No warnings had been issued that a heavy military presence would form part of the festivities. Walking confidently past a couple of patrons that I had assumed were setting up early on the morning of the festival’s second day, I headed for the main entrance to the common Hall at Victoria University library where the day’s events were about to kick off with several keynote speeches and was to be graced by the president himself.

epic scare on day two

Just a few feet from the door, a well-built man clad in full military attire stopped me in my tracks and asked if I had been cleared.

 “Cleared by whom?” I wondered,

“What exactly am I being cleared for?”

Confusion checked in, as I silently and curiously looked him over, taking stock of his guns and armor.

“Please come with me,” he politely pulled me aside.

I decided that day would be as good as any to be a law-abiding citizen. Anyway, it had to be protocol, right? However, when he began to venture into some intrusive and prodding questions, I realized then this was no ordinary protocol; this was definitely an interrogation.

The nation’s president ought to have officially opened the conference earlier in the day but arrived much later in the afternoon. In anticipation that he would be making an entrance any time in the morning until late in the afternoon, the presidential guard took over the programme.

I got thoroughly searched, my bag emptied onto the table and ‘quarantined’ for a while. They sought to ascertain that I was indeed who I claimed to be. Finding nothing ,he  looked me over one more time and decided I wasn’t a risk to Uganda’s national security, and let me go. He handed over my clearance and camera back to me. In haste I scrumbled together my belongings and walked back out into the sunshine . My was I thankful to have that over with ,Freedom is made of moments like these.

back to the festivities

Ten months ago, I was introduced to the nascent world of open data and citizen engagement at Code for Africa, particularly in matters governance. Since then, I have been exposed to tools and programmes that are truly unique. They have ranged from the exercising of new building technologies, the implementation of code regulations and design standards, community involvement and sensitization bootcamps.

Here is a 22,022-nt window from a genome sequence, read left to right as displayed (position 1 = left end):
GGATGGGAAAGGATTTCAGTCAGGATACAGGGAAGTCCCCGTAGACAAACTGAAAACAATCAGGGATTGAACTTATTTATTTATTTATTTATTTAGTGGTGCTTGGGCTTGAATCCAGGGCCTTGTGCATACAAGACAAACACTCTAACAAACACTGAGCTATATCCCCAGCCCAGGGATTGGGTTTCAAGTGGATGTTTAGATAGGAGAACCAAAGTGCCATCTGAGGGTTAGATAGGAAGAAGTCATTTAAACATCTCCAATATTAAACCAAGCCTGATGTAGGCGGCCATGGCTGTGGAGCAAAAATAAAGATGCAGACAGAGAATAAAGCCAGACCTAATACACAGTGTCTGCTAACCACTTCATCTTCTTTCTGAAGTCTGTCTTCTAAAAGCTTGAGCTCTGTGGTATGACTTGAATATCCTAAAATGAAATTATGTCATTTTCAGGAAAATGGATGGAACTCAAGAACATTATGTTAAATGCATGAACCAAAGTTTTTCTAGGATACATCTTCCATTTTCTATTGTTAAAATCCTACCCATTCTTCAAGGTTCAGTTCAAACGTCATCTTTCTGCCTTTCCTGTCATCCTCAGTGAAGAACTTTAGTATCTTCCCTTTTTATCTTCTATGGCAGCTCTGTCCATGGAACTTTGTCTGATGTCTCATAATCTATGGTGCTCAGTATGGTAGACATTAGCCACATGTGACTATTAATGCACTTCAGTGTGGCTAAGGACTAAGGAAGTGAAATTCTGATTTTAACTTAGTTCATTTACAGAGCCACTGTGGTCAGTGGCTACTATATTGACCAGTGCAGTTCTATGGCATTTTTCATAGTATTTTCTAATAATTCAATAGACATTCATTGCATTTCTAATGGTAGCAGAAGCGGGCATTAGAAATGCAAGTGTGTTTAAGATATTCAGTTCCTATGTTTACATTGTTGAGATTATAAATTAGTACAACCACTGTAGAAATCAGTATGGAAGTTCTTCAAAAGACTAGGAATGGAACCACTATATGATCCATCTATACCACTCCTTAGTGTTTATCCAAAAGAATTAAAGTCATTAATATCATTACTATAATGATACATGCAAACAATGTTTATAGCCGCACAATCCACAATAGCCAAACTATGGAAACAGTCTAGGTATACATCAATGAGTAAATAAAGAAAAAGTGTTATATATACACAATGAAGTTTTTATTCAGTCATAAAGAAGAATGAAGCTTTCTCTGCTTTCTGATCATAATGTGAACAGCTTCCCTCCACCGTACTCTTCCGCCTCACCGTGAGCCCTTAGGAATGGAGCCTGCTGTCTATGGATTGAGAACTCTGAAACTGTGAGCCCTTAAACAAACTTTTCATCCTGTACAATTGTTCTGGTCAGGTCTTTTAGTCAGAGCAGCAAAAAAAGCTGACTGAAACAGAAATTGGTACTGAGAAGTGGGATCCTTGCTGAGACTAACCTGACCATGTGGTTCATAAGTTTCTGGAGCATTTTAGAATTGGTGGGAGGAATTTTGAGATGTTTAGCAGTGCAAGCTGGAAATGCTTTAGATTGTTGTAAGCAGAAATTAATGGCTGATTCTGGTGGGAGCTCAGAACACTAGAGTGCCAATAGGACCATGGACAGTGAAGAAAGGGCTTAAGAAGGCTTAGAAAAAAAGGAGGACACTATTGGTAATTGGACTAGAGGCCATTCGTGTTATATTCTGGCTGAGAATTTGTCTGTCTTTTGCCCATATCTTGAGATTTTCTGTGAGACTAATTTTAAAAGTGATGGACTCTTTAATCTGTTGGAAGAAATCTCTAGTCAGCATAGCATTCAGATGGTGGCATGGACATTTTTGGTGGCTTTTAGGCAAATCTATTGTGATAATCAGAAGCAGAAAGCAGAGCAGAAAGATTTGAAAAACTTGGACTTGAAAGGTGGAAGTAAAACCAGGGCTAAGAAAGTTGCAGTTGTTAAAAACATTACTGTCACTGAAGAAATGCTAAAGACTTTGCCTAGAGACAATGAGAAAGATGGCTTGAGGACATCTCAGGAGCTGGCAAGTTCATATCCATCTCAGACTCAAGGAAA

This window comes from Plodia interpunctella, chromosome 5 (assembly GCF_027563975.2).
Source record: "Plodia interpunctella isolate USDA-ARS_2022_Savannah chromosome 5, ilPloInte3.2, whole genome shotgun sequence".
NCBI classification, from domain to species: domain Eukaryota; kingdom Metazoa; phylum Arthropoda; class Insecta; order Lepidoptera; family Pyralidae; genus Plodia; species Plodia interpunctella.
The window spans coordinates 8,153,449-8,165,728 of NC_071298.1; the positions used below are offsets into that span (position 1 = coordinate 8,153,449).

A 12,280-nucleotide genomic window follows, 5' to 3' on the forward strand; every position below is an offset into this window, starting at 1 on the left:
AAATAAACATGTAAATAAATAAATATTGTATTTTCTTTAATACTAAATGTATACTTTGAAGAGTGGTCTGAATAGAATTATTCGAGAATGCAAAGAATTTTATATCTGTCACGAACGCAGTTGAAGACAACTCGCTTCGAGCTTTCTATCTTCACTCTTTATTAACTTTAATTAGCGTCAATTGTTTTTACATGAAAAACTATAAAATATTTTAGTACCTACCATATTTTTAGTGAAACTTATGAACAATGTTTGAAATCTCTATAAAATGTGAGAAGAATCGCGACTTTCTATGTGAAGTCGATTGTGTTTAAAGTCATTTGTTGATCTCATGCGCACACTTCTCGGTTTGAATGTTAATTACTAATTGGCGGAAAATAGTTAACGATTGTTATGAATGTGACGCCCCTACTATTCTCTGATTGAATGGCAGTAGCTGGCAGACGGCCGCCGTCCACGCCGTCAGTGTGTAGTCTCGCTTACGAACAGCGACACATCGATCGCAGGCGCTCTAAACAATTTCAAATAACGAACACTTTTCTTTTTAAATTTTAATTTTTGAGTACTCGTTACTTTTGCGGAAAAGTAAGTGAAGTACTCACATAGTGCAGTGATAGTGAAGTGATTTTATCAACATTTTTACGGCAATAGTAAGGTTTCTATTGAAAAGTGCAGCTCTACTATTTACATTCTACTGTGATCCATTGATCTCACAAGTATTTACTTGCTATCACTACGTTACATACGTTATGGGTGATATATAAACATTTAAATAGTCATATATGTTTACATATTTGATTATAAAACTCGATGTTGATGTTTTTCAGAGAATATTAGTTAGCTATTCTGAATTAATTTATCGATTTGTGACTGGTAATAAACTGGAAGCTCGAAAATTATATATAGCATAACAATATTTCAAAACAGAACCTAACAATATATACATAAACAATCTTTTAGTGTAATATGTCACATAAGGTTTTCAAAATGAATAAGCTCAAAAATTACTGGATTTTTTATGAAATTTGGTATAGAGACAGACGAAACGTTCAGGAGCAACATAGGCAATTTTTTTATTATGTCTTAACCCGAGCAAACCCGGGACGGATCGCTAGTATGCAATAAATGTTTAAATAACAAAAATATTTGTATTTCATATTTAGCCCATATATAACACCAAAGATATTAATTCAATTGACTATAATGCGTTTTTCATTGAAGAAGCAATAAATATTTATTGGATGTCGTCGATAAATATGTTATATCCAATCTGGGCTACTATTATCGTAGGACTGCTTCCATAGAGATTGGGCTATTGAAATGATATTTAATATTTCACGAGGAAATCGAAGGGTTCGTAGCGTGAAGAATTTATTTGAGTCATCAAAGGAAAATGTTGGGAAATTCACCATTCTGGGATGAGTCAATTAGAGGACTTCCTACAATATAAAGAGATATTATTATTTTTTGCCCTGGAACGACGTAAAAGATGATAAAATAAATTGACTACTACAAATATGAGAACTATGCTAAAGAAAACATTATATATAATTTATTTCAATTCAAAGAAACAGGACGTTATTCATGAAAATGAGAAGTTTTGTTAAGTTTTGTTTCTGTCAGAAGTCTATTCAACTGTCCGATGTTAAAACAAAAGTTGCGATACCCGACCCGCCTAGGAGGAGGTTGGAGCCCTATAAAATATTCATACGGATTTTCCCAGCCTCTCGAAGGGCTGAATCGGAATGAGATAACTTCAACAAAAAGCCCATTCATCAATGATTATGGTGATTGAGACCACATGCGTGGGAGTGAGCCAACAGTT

In July this year, I represented Code for Africa at the Mozilla East Africa 2015 festival held in Kampala, Uganda. The festival is an annual convention held for the regional tech community of innovators, educators and technology enthusiasts who are united in their objective of using technology to find solutions the continents problems. Themed “Building Solutions for Africa’s Challenges, Together on the Web”, the organisers were overwhelmed by the unexpected massive turnout of tech enthusiasts and innovators who thronged the venue.

inspiring last day

MozFestEA gave a podium to emerging thought-leaders in the African #CivicTech movement. Ray Besiga’s speech was the most memorable for me. He championed passionately for the need for civil society, donor organisations and governments as well as the private sector working together in a rational manner to develop solutions to the problems facing the continent instead of duplicating programmes which ended up wasting resources.

The Edit-a-thon in Uganda was designed to give activists / coders a chance to help select some of the core content for these downloads, as part of a ‘core collection’. Outernet’s Thane Richard moderated the the initial sessions, targeting a number of contents to allow to reformatting books and other materials for the library in space.

Despite religious, ethnic, social, political and economic differences, most of the problems faced by people in different regions are similar. The only difference is how to reach the solutions that address these problems. Conversation such as those that went on during and after the convention are a first step. Sharing the different approaches taken is key to coming up with sustainable solutions to these problems which can be easily replicated.

“Democracy must be something more than two wolves and a sheep voting on what to have for dinner.”
                                                                                     — James Bovar

The obvious and most logical place to start is by ensuring that our governments collect, maintain and avail data  in a manner that citizens can easily access and interact with thus making it possible for citizens to participate in their own governance.

My encounters with the ‘guard’ notwithstanding, MozFest East Africa was an eye-opener that I had desired it to be. It made me realize that we in the continent are fully capable of using technology in  applying it in our search for solutions to our problems.